Decomposing Motion and Content for
Natural Video Sequence Prediction

Ruben Villegas1,        Jimei Yang2,        Seunghoon Hong3,        Xunyu Lin4,        Honglak Lee1,5

1Dept. of Computer Science and Engineering, University of Michigan, Ann Arbor, USA
2Adobe Research, San Jose, CA
3Dept. of Computer Science and Engineering, POSTECH, Korea
Beihang University, Beijing, China
5Google Brain, Mountain View, CA

We propose a deep neural network for the prediction of future frames in natural video sequences. To effectively handle complex evolution of pixels in videos, we propose to decompose the motion and content, two key components generating dynamics in videos. Our model is built upon the Encoder-Decoder Convolutional Neural Network and Convolutional LSTM for pixel-level prediction, which independently capture the spatial layout of an image and the corresponding temporal dynamics. By independently modeling motion and content, predicting the next frame reduces to converting the extracted content features into the next frame content by the identified motion features, which simplifies the task of prediction. Our model is end-to-end trainable over multiple time steps, and naturally learns to decompose motion and content without separate training. We evaluate the proposed network architecture the human activity videos using KTH, Weizmann action, and UCF-101 datasets. We show state-of-the-art performance in comparison to recent approaches. To the best of our knowledge, this is the first end-to-end trainable network architecture with motion and content separation to model the spatio-temporal dynamics for pixel-level future prediction in natural videos.

Decomposing Motion and Content for Natural Video Sequence Prediction.
Ruben Villegas, Jimei Yang, Seunghoon Hong, Xunyu Lin, Honglak Lee.
In International Conference on Learning Representations (ICLR) 2017.
[PDF][ArXiv][code coming soon]

Architecture Overview:
Overall architecture of the proposed network. (a) Illustrates MCnet without the Motion-Content Residual skip connections, and (b) Illustrates MCnet with such connections. Our network observes a history of image differences through the motion encoder and last observed image through the content encoder. Subsequently, our network proceeds to compute motion-content features and communicates them to the decoder for the prediction of the next frame.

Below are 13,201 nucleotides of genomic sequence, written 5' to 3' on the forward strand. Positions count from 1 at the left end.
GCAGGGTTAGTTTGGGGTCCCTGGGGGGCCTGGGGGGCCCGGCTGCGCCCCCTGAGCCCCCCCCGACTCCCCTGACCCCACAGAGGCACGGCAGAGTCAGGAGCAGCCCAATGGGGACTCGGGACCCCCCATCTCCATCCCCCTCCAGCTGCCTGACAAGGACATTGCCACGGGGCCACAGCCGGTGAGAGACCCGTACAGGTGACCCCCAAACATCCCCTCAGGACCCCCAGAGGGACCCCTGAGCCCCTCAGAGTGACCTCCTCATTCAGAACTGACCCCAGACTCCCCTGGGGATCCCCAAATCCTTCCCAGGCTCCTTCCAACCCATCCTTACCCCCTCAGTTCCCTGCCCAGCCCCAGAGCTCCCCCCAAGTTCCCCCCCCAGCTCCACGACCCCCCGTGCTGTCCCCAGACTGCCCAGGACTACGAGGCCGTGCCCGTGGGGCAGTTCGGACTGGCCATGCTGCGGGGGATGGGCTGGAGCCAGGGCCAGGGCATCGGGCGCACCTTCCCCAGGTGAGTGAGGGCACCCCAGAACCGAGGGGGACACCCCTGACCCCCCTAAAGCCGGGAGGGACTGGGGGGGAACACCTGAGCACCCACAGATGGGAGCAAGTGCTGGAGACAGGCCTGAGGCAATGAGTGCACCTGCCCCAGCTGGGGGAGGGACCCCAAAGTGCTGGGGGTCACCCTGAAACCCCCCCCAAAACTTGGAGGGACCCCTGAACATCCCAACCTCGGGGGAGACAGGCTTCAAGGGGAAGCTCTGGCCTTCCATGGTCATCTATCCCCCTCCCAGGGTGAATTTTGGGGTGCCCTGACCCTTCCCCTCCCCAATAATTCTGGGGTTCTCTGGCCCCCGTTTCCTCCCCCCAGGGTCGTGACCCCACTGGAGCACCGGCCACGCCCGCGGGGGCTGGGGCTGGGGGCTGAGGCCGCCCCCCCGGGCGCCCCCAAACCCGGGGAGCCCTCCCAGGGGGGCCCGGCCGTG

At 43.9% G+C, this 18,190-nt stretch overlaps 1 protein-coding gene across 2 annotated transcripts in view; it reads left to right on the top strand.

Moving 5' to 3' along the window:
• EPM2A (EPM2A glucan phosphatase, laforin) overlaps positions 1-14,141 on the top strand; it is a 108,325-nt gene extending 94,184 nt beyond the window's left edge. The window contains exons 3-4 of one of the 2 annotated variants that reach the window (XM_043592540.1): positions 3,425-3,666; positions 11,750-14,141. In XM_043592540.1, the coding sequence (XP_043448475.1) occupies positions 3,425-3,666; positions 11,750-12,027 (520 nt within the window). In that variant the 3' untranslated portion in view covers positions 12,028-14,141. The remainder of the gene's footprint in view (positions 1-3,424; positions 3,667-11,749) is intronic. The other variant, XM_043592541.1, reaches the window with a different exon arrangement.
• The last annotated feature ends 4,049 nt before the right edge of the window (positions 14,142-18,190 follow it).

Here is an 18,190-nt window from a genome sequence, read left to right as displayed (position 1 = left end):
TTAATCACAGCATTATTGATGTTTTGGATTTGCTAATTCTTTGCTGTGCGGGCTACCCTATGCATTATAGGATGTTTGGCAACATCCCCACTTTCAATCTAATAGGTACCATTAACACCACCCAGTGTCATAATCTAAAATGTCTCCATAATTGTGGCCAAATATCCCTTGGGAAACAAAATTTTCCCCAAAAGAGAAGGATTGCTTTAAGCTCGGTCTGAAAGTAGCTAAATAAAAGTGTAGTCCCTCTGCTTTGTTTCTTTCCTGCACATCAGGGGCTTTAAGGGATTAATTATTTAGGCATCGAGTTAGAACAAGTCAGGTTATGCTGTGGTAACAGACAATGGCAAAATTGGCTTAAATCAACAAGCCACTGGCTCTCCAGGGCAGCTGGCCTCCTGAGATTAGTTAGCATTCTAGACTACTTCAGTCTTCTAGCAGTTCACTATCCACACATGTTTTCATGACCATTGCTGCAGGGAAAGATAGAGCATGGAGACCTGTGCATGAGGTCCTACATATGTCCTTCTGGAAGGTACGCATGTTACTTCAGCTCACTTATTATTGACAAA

Video comparison among methods in the paper, green frame means input, and red frame means prediction.

UCF101 6-frame prediction: all models are trained to observe 4 frames and predict 1 on Sports1m, and tested on UCF101:

KTH 20 frame prediction (mostly foreground motion): all models are trained to observe 10 frames and predict 10 frames:

Running                                                                                             Jogging 

Walking                                                                                             Boxing

Handclapping                                                                                  Handwaving

KTH 20-frame prediction (with zoom in/zoom out transition from camera):
all models are trained to observe 10 frames and predict 10 frames (only actions with effects from camera were boxing, handclapping and handwaving):

        Boxing                                                                                       Handclapping


Weizmann action 20-frame prediction: all models are trained to observe 10 frames and predict 10 frames on KTH, and tested on Weizmann action:

Running                                                                                            Walking

One-hand waving                                                                        
Two-hand waving